In , promotion of the new “World Peace Tax Fund Act” legislation crowded out mention of honest-to-goodness war tax resistance in the Church of the Brethren’s Messenger magazine.
The issue profiled Grace and Harrold Lefevre, who had adopted a simple-living lifestyle (source). Excerpt:
Grace says that profit making is antithetical to their chosen life-style. The Lefevers do not support many of the government’s spending practices and the family’s desire to keep their living at a subsistence level has a concurrent advantage. Seldom have they had to pay income taxes, one yardstick by which they measure their own success as homesteaders.
The issue reviewed the work of the Church of the Brethren’s lobbying presence in Washington, D.C. (source), which included working with “a representative’s office in developing the World Peace Tax Fund Bill.” One of the “12 political action priorities” the lobbyist team was focusing on was “Providing a war tax alternative to conscientious objectors.”
But aside from those two articles, there was little in the Messenger in that touched on war tax resistance, and nothing at all in the other Brethren periodicals I reviewed. Perhaps this was just fatigue, after the issue had been talked out thoroughly in previous years. But I’ve noticed this suspicious correlation in my investigation of war tax resistance among Quakers and Mennonites, too, that as the chimera of “peace tax fund” legislation started to become prominent, actual war tax resistance became less so.
The first mention of war taxes I noticed in didn’t come until , and was a letter promoting the “World Peace Tax Fund” legislation (source).
Marcy Smith put in another plug for the bill in the issue, but this time at least mentioned war tax resistance in passing as another possible response to war taxes (source). Excerpt:
[A] question arises for followers of Jesus, persons opposed to repression and militarism, persons hoping for a better world free from war — in good conscience, can these people financially support war?
Search for alternatives. There are several alternatives. Some people pay their taxes but include a letter stating their opposition to war; some pay only part of their taxes, omitting the approximate percentage that goes to the military; others refuse to pay any income tax. Members of this latter group face loss of property (sold to reimburse the government for nonpayment of taxes) and even imprisonment.
In 1972, “The World Peace Tax Fund Act” was introduced into Congress. The purpose of this legislation is to allow persons who are conscientiously opposed to war to channel their tax monies into a trust fund. The trust fund would be used to support peace research and education, non-violent conflict resolution, and non-militaristic programs.
Diverting payment. How would it work? If passed by Congress, the World Peace Tax Fund Act would allow persons filing income tax forms to indicate that they are conscientiously opposed to war and do not want their monies supporting the military. That portion of the tax payment which would normally be used for military spending would be diverted into the trust fund. Technically, the World Peace Tax Fund will cover only the percentage being used for current military operations (at this time, approximately 38 percent).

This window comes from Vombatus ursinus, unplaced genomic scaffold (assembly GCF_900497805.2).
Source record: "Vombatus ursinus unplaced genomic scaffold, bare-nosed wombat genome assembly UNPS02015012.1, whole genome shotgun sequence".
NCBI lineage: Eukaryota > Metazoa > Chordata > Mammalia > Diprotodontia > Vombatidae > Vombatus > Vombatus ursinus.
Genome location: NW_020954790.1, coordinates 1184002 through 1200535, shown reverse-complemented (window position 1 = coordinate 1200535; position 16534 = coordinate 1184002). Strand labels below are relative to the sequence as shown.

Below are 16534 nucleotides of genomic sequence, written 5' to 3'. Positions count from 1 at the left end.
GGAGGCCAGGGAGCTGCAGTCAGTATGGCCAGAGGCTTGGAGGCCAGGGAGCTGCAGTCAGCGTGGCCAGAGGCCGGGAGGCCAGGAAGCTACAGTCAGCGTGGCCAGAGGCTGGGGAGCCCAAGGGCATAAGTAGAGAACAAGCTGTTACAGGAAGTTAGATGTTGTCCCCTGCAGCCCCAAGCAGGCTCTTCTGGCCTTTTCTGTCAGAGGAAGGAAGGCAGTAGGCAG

The trust fund is to have a Board of Trustees, appointed by the President of the United States. The Trustees would be “men and women who have demonstrated a sincere and determined commitment to world peace and international friendship and who have experience with the resolution of international conflict by peaceful means.” These people will decide what percentage of the annual budget has been allocated to military spending, therefore, what percentage goes into the trust fund, and for what alternative program(s) this money will be used.
Questions are raised by consideration of the World Peace Tax Fund Act. One which is frequently asked is, “Won’t people who are opposed to welfare, abortion, and other controversial issues want to have special provisions made for them so that their money will not support those programs?” In response, supporters of the Peace Tax answer that non-cooperation and opposition to war is a well-established conviction of many religions, Christian and non-Christian. Because it is a sincere, long-held belief, the refusal to support war, whether in person or with money, must be recognized.
Precedent. A precedent for the World Peace Tax Fund is the Conscientious Objector (CO) provision in the Selective Service System. Just as young men facing the draft could choose alternative service, so could taxpayers elect an alternative use for their money. Like the CO option, however, the Peace Tax raises moral questions.
The World Peace Tax Fund will offer an opportunity for individuals to withhold their money from the military coffers. However, while it is a chance for individual expression, the World Peace Tax Fund will not directly change United States’ military or foreign policy. Just as opting for CO status did not end the draft, the World Peace Tax Fund will not bring the end of the military.
Passage of the World Peace Tax Fund Act will not relieve individuals of the need to speak out against wasteful military spending. It will provide legal, alternative funding for peace-related programs and it will let members of the United States Congress know that a significant proportion of Americans are concerned about their monies being spent on the military.
The issue reported on a reunion of World War Ⅰ-era conscientious objectors (source). Notice anything missing here?:
Speakers reminded the gathering of conscientious objectors that their fathers took a sharp distinct stand for peace and challenged the sons to find something as effective in their day. Suggestions for present-day peace witnessing were: work against Junior ROTC in public schools, visit Washington to give testimony for peace, and support the World Peace Tax Fund.